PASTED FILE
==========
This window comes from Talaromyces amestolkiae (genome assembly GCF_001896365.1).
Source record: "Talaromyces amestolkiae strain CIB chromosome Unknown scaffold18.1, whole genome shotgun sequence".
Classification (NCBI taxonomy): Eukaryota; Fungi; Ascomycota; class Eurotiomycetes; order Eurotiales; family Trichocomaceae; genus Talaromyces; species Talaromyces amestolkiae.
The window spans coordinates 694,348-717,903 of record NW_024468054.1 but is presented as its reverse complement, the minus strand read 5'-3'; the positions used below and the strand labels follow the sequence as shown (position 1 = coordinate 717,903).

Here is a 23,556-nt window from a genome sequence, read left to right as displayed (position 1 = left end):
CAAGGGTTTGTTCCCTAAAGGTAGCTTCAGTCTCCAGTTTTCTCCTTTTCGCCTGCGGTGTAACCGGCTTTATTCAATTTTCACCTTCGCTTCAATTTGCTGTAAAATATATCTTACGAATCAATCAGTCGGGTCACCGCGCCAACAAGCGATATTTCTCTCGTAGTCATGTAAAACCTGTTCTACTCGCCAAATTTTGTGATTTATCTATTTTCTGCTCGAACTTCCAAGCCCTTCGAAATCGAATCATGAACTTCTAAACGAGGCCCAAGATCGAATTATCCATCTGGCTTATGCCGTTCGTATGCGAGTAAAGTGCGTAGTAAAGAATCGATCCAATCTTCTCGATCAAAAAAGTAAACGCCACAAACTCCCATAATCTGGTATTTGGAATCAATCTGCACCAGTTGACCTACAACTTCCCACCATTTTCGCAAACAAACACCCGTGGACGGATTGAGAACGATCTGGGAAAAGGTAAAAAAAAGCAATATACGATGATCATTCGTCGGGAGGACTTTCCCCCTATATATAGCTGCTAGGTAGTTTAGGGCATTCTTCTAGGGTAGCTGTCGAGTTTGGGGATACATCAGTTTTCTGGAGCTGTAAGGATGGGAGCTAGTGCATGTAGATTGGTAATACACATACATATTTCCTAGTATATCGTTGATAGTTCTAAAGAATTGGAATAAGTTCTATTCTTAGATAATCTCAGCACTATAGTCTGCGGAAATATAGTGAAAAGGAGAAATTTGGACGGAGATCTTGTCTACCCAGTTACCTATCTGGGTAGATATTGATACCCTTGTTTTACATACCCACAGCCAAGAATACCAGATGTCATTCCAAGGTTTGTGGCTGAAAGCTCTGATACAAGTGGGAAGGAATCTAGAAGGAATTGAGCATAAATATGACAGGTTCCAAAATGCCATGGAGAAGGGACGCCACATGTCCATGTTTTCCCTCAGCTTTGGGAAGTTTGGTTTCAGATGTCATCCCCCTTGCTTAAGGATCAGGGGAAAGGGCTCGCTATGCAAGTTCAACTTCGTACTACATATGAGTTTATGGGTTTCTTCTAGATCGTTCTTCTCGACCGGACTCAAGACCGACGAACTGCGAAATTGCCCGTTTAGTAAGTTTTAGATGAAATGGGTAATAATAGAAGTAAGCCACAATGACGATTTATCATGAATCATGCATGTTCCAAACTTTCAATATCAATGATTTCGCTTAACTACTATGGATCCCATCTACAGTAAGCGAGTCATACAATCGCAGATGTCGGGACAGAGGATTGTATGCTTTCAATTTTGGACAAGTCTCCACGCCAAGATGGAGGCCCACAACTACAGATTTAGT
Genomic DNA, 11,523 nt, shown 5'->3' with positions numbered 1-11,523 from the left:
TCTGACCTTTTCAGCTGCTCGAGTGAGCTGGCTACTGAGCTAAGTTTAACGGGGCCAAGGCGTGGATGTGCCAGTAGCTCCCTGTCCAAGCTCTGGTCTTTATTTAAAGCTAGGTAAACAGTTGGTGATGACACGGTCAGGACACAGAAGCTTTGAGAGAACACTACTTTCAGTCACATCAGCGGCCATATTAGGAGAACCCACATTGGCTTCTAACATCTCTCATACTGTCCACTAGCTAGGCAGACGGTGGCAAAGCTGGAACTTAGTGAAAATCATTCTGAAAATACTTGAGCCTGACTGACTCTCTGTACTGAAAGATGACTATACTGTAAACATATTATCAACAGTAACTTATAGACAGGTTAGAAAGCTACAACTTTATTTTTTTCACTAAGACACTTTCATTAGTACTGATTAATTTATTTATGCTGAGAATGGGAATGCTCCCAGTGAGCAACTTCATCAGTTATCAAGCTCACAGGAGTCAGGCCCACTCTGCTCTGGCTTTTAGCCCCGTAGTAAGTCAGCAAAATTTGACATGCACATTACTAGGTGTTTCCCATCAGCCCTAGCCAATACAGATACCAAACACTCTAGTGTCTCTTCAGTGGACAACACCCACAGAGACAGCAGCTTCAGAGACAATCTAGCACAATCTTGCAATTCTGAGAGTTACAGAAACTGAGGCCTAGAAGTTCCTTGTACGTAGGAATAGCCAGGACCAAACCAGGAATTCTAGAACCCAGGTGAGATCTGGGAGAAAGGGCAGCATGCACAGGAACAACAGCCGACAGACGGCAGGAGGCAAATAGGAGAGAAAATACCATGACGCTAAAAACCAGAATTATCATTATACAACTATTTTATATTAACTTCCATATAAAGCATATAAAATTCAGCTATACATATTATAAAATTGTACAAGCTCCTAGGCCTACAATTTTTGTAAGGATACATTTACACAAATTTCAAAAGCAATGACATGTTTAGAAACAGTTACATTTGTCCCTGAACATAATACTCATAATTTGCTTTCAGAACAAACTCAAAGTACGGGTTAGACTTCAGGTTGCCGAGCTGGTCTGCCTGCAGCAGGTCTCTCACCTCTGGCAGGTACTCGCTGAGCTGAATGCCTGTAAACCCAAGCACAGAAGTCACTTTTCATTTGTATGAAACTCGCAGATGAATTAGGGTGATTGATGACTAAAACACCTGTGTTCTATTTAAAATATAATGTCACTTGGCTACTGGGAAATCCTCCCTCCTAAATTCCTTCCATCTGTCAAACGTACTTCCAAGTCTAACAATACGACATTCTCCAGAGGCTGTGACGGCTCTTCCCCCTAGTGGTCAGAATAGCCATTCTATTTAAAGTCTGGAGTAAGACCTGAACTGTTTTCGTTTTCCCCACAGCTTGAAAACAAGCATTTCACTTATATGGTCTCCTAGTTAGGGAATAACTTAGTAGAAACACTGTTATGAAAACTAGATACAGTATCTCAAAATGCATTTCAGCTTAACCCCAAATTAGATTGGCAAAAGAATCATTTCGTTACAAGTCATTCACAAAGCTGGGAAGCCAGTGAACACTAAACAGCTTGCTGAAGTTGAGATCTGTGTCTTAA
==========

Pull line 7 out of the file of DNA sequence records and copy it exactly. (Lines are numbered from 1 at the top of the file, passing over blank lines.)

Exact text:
Genomic DNA, 11,523 nt, shown 5'->3' with positions numbered 1-11,523 from the left: